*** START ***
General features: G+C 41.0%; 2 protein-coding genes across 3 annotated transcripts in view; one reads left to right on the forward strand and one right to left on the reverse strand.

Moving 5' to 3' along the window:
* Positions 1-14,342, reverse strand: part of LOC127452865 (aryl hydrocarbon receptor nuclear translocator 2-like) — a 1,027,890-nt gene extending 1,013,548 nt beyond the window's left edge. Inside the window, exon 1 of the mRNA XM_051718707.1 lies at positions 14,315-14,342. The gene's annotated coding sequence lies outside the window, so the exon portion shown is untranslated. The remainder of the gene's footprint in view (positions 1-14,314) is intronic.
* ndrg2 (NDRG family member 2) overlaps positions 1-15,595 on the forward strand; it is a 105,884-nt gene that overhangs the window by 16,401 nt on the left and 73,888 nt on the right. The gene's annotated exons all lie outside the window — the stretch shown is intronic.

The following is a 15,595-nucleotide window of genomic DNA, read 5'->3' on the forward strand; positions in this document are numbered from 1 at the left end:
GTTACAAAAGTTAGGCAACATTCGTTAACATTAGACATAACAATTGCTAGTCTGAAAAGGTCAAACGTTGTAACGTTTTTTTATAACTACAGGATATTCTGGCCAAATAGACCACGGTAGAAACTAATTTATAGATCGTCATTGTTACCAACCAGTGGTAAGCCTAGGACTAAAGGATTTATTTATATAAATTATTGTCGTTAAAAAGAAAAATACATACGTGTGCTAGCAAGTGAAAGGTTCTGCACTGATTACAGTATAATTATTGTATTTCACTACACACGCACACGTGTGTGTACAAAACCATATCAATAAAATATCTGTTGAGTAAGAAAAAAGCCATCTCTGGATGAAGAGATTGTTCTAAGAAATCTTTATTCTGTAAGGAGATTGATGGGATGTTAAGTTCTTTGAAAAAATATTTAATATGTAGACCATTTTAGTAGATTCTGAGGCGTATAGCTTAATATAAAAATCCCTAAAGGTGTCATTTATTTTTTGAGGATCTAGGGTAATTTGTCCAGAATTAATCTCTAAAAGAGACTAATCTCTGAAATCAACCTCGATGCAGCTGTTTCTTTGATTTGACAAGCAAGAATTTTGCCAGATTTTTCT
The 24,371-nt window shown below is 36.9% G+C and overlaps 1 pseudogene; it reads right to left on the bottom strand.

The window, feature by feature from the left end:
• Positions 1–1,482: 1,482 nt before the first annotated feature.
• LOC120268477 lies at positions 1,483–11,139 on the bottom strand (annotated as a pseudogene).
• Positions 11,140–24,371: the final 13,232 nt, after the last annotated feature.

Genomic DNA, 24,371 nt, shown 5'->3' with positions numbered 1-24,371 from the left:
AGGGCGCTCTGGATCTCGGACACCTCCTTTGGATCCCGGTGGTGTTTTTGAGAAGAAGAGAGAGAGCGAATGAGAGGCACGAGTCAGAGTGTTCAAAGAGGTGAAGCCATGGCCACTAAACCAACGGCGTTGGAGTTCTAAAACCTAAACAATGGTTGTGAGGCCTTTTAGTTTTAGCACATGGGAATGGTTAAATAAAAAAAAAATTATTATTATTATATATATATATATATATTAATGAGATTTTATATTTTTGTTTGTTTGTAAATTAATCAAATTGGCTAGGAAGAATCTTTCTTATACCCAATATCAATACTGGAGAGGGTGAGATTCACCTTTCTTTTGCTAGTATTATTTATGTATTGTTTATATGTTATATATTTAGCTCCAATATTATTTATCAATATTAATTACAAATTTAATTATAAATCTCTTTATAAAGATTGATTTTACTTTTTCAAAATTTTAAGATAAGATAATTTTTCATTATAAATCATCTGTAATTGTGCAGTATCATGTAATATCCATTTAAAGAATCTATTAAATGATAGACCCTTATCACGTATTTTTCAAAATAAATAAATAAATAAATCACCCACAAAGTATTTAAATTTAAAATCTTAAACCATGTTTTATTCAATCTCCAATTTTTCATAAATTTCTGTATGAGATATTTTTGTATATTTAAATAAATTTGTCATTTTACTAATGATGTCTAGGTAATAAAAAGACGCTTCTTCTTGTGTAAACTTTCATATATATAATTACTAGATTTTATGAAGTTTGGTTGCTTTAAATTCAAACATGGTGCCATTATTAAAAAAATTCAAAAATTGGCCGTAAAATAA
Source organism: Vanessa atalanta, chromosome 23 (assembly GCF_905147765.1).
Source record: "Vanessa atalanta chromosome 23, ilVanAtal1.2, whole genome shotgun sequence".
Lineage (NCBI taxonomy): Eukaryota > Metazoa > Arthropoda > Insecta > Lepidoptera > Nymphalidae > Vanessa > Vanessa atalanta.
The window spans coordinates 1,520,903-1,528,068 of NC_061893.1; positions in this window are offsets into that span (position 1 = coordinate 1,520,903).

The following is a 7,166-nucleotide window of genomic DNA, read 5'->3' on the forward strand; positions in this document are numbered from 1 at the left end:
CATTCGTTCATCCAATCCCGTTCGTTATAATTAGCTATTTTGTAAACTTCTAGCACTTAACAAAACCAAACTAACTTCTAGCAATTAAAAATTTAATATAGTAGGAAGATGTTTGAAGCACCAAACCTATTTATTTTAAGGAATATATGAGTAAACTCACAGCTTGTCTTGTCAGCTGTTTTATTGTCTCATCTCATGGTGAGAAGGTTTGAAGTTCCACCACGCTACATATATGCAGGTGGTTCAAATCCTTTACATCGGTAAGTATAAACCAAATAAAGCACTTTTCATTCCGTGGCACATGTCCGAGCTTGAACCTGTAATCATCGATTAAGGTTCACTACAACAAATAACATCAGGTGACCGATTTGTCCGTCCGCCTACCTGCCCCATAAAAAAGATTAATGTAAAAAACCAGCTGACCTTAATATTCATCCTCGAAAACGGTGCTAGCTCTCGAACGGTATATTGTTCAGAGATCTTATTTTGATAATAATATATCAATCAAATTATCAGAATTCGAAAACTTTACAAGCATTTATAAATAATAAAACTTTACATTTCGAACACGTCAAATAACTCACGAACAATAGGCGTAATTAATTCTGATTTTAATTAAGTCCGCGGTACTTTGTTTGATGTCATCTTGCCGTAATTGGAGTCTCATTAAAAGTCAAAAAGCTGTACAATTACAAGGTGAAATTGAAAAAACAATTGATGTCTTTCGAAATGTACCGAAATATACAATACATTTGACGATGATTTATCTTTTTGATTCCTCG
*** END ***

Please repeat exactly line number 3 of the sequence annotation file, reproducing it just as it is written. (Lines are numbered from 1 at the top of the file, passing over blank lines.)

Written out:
* Positions 1-14,342, reverse strand: part of LOC127452865 (aryl hydrocarbon receptor nuclear translocator 2-like) — a 1,027,890-nt gene extending 1,013,548 nt beyond the window's left edge. Inside the window, exon 1 of the mRNA XM_051718707.1 lies at positions 14,315-14,342. The gene's annotated coding sequence lies outside the window, so the exon portion shown is untranslated. The remainder of the gene's footprint in view (positions 1-14,314) is intronic.